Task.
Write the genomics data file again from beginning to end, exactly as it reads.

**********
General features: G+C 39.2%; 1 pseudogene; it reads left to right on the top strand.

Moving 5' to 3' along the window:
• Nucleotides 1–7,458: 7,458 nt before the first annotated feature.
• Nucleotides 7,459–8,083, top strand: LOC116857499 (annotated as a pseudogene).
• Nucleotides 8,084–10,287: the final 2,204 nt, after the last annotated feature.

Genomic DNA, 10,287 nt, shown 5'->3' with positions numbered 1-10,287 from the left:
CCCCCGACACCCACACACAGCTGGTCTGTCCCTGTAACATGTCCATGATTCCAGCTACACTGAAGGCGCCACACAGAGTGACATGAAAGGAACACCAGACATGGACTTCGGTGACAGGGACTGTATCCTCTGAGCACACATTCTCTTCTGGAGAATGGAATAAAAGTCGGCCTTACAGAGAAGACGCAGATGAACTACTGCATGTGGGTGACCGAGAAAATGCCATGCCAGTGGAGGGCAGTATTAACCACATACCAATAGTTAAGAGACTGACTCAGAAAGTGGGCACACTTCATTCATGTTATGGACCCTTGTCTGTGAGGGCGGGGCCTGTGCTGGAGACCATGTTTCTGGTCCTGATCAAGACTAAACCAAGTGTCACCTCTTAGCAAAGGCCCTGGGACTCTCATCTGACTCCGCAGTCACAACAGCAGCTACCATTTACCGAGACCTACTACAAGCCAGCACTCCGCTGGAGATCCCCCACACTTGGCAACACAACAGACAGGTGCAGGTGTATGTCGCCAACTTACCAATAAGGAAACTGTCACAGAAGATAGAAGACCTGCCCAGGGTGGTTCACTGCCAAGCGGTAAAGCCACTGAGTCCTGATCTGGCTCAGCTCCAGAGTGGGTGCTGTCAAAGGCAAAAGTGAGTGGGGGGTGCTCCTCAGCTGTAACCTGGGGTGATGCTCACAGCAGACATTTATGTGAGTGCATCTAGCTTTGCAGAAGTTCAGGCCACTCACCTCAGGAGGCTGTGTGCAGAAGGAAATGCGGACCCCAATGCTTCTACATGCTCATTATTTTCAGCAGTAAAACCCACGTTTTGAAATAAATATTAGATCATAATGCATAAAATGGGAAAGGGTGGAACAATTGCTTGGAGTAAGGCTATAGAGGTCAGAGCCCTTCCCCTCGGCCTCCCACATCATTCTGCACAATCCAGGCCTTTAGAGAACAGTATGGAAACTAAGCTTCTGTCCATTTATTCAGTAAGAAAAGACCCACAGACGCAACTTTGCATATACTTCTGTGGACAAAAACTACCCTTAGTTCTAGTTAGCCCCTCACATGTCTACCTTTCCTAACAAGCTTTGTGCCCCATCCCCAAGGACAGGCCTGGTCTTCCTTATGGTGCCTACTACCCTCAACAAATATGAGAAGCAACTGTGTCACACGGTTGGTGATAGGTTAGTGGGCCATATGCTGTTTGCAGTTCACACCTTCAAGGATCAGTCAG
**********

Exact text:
General features: G+C 39.2%; 1 pseudogene; it reads left to right on the top strand.

Moving 5' to 3' along the window:
• Nucleotides 1–7,458: 7,458 nt before the first annotated feature.
• Nucleotides 7,459–8,083, top strand: LOC116857499 (annotated as a pseudogene).
• Nucleotides 8,084–10,287: the final 2,204 nt, after the last annotated feature.

Genomic DNA, 10,287 nt, shown 5'->3' with positions numbered 1-10,287 from the left:
CCCCCGACACCCACACACAGCTGGTCTGTCCCTGTAACATGTCCATGATTCCAGCTACACTGAAGGCGCCACACAGAGTGACATGAAAGGAACACCAGACATGGACTTCGGTGACAGGGACTGTATCCTCTGAGCACACATTCTCTTCTGGAGAATGGAATAAAAGTCGGCCTTACAGAGAAGACGCAGATGAACTACTGCATGTGGGTGACCGAGAAAATGCCATGCCAGTGGAGGGCAGTATTAACCACATACCAATAGTTAAGAGACTGACTCAGAAAGTGGGCACACTTCATTCATGTTATGGACCCTTGTCTGTGAGGGCGGGGCCTGTGCTGGAGACCATGTTTCTGGTCCTGATCAAGACTAAACCAAGTGTCACCTCTTAGCAAAGGCCCTGGGACTCTCATCTGACTCCGCAGTCACAACAGCAGCTACCATTTACCGAGACCTACTACAAGCCAGCACTCCGCTGGAGATCCCCCACACTTGGCAACACAACAGACAGGTGCAGGTGTATGTCGCCAACTTACCAATAAGGAAACTGTCACAGAAGATAGAAGACCTGCCCAGGGTGGTTCACTGCCAAGCGGTAAAGCCACTGAGTCCTGATCTGGCTCAGCTCCAGAGTGGGTGCTGTCAAAGGCAAAAGTGAGTGGGGGGTGCTCCTCAGCTGTAACCTGGGGTGATGCTCACAGCAGACATTTATGTGAGTGCATCTAGCTTTGCAGAAGTTCAGGCCACTCACCTCAGGAGGCTGTGTGCAGAAGGAAATGCGGACCCCAATGCTTCTACATGCTCATTATTTTCAGCAGTAAAACCCACGTTTTGAAATAAATATTAGATCATAATGCATAAAATGGGAAAGGGTGGAACAATTGCTTGGAGTAAGGCTATAGAGGTCAGAGCCCTTCCCCTCGGCCTCCCACATCATTCTGCACAATCCAGGCCTTTAGAGAACAGTATGGAAACTAAGCTTCTGTCCATTTATTCAGTAAGAAAAGACCCACAGACGCAACTTTGCATATACTTCTGTGGACAAAAACTACCCTTAGTTCTAGTTAGCCCCTCACATGTCTACCTTTCCTAACAAGCTTTGTGCCCCATCCCCAAGGACAGGCCTGGTCTTCCTTATGGTGCCTACTACCCTCAACAAATATGAGAAGCAACTGTGTCACACGGTTGGTGATAGGTTAGTGGGCCATATGCTGTTTGCAGTTCACACCTTCAAGGATCAGTCAG